This aspect of Salvian is pretty simple. What’s more interesting is analyzing it for its historical value. Items of interest he discusses include; corruption of public officials (Salvian 3.10, pp 85-86); how taxation is destroying the empire, particularly where the rich are exempt and the poor bear the burden (Salvian 4.6, pp 100-101); how Romans welcome the barbarians as Roman governance is so oppressive (Salvian 5.5, pp 135-136); the creation of the Bagaudae (roaming groups of bandits – they were also prevalent in the third century – see Van Dam, 1985 and Halsall, 2007) being the direct result of people fleeing Roman oppression (Salvian 5.6, pp 136-137); Romans voluntarily becoming coloni to escape the burden of taxation (Salvian 5.8, pp 141-144) and; the overall poverty of the Roman state (Salvian 5.8, pp 165; 5.9, 167-168). Other items are of less critical interest to me such as the Romans craving games and the circus to such an extent that in Carthage citizens were cheering in the circus while Carthage’s walls were breached. Salvian really doesn’t like the Africans.
Salvian is pointed to as an example of how Roman governance broke down as the end approached, and rightly so. However it is important to use him with caution and place what he says in context. Salvian should not be used as an example of earlier innate weaknesses of the Empire, particularly regarding taxation, which would doom it to its end. Salvian likely wrote between 440 and 450. He speaks at length of the loss of Carthage to Geiseric and the Vandals which happened in 439, and does not prominently discuss the Huns, as would be expected if he were writing after 450 when they became a threat to the Western Empire.
Salvian’s perspective is based on a Western Empire which has lost its wealthiest province and its tax revenues thereof, yet, as most societies do, was attempting to maintain itself – through increasing taxes in other regions. There are other sources discussing the disparity in the tax burden during earlier periods, however Salvian cannot be used to discuss a weakness in the Empire that existed prior to the loss of Africa – certainly not to the extent he speaks of. What he can be used for is to illustrate how Rome attempted to respond to the loss of Africa and how devastating this was to the Gallic provinces (though some consideration must be given to exaggeration).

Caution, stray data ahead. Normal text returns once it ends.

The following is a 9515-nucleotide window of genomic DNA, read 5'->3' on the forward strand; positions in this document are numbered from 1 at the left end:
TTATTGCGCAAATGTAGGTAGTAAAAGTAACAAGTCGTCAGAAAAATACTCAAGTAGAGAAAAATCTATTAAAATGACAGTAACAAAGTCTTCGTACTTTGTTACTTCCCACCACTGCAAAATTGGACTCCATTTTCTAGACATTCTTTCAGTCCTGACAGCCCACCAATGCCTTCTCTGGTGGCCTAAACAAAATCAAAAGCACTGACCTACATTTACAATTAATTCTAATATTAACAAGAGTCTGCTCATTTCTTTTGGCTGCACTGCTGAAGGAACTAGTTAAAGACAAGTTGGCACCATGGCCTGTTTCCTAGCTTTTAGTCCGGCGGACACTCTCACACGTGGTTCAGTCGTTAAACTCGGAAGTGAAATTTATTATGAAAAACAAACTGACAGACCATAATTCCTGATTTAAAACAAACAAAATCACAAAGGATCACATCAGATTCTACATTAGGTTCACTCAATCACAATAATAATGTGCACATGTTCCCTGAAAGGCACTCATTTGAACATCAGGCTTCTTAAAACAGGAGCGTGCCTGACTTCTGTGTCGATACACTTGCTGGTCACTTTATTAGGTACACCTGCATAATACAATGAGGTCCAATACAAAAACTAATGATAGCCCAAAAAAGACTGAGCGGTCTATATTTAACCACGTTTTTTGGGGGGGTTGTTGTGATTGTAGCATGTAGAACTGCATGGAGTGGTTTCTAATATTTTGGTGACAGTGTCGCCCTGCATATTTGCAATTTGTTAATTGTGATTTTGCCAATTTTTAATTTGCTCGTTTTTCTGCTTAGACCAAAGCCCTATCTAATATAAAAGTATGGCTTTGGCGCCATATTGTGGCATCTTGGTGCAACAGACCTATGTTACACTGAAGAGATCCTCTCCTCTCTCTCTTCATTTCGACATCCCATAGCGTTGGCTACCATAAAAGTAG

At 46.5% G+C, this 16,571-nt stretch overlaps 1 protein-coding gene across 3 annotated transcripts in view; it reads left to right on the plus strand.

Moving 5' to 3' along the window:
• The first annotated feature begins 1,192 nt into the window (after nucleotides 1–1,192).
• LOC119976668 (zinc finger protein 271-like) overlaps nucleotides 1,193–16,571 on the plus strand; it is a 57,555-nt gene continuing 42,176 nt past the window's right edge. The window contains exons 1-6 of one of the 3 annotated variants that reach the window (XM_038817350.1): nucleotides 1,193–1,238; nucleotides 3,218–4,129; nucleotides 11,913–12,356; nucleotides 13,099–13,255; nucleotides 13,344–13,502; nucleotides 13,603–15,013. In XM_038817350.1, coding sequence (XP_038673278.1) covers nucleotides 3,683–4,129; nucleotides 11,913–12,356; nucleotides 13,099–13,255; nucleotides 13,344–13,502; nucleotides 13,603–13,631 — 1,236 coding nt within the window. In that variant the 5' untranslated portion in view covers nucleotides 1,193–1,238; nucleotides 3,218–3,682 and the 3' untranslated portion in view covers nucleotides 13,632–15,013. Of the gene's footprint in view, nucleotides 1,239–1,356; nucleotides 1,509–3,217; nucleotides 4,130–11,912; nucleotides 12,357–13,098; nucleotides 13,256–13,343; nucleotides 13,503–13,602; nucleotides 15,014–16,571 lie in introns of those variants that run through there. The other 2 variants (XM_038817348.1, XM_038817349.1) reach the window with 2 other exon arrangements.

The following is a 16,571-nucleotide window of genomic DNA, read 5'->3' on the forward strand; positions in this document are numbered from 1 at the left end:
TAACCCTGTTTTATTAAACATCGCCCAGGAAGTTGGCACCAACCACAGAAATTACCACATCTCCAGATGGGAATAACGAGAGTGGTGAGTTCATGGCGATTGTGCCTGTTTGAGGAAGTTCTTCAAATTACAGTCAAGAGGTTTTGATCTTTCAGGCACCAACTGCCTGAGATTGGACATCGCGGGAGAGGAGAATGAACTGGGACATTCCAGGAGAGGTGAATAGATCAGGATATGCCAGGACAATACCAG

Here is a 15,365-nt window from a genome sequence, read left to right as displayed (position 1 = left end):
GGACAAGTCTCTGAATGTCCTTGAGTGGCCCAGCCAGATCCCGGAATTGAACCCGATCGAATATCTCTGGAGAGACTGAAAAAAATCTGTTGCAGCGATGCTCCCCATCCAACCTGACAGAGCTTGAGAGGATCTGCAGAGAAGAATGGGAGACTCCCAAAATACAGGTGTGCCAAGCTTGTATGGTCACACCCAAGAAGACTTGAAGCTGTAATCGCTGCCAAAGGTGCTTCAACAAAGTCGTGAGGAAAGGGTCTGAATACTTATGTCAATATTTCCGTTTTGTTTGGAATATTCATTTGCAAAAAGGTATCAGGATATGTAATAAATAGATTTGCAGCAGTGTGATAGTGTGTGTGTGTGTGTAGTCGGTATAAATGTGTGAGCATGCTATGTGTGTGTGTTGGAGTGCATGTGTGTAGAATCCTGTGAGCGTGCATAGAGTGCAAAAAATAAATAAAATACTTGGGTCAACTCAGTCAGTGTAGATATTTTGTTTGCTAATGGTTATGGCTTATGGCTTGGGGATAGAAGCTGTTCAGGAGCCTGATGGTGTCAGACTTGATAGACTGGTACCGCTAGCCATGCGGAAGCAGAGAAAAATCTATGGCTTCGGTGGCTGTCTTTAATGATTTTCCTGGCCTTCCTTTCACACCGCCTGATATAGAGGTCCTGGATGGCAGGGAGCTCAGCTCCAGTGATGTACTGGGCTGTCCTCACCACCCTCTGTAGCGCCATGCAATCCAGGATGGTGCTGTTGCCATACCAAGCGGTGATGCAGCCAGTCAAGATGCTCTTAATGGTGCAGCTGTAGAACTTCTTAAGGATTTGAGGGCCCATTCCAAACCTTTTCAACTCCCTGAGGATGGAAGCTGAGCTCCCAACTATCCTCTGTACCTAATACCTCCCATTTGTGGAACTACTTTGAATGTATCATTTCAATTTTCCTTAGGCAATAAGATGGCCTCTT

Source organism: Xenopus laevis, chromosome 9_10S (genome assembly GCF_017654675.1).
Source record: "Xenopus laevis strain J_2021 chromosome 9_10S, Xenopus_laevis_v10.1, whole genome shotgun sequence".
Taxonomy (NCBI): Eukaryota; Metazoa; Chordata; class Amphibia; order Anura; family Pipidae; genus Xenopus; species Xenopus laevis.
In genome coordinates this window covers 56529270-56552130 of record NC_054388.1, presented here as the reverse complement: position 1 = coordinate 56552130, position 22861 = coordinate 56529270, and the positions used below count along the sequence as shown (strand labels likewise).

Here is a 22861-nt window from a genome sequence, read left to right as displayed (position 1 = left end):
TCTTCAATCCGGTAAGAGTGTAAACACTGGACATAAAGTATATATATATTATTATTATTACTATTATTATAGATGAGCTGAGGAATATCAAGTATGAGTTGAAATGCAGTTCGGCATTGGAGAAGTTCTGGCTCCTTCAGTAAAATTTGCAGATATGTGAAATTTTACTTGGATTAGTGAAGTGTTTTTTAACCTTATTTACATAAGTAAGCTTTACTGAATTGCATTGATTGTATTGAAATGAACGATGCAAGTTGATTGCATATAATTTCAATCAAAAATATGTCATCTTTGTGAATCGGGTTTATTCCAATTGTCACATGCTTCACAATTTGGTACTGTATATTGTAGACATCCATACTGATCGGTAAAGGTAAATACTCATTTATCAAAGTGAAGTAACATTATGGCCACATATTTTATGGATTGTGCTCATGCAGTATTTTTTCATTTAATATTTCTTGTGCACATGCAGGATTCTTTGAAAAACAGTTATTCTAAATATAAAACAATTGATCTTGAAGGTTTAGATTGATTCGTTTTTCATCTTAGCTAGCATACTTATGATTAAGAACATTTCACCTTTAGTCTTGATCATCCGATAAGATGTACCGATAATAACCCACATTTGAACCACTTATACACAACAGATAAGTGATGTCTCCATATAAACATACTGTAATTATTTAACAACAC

Salvian is a fascinating source to me for two reasons. First, he is one of the few sources who was writing, not before the end of the Empire appeared imminent, or afterwards when sources could use hindsight, but during the period when things were crumbling. He and Sidonius Apollinaris, writing of events two to three decades later, combine to present a picture of the last days of the Empire. Second, his message, at least as presented in O’Sullivan’s translation, is very clear. For me, The Governance of God is a source which helps provide a picture of an Empire in severe crisis, very possibly at or approaching the point of no return. I had braced myself for something which would be tedious, along the lines of Augustine’s City of God, and was pleasantly surprised.
At some point I’d like to get my hands on Prosper of Aquitaine, Hydatius, and the Gallic Chronicle of 452 but the available translations are out of my price range.
NOTE: In the near future I’ll re-learn html and post real footnotes instead of what’s in this post – I promise.
Burns, Thomas S. (2003). Rome and the Barbarians, 100 B.C. – A.D. 400 (Baltimore, MD).
Goffart, Walter (2006). Barbarian Tides: the Migration Age and the Later Roman Empire (Philadelphia, PA).
Halsall, Guy (2007). Barbarian Migrations and the Roman West, 376-568 (Cambridge, UK).
Heather, Peter (2009). “Why Did the Barbarian Cross the Rhine”, Journal of Late Antiquity 2: 3-29.
James, Edward (2009). Europe’s Barbarians, AD 200-600 (Harlow, UK).
Kulikowski, Michael (2004). Late Roman Spain and its Cities (Baltimore, MD).
Salvian the Presbyter, On the Governance of God: The Writings of Salvian the Presbyter, trans. O’Sullivan, J.F. (New York, 1947)
Sidonius Apollinaris, Sidonius I: Poems, Letters, Books I-II, ed. and trans. Anderson, W. B., (London, 1936)
Sidonius Apollinaris, Sidonius II: Letters, Books III-IX, ed. and trans. Anderson, W. B., (London, 1936)
Van Dam, Raymond (1985). Leadership and Community in Late Antique Gaul (Berkeley, CA).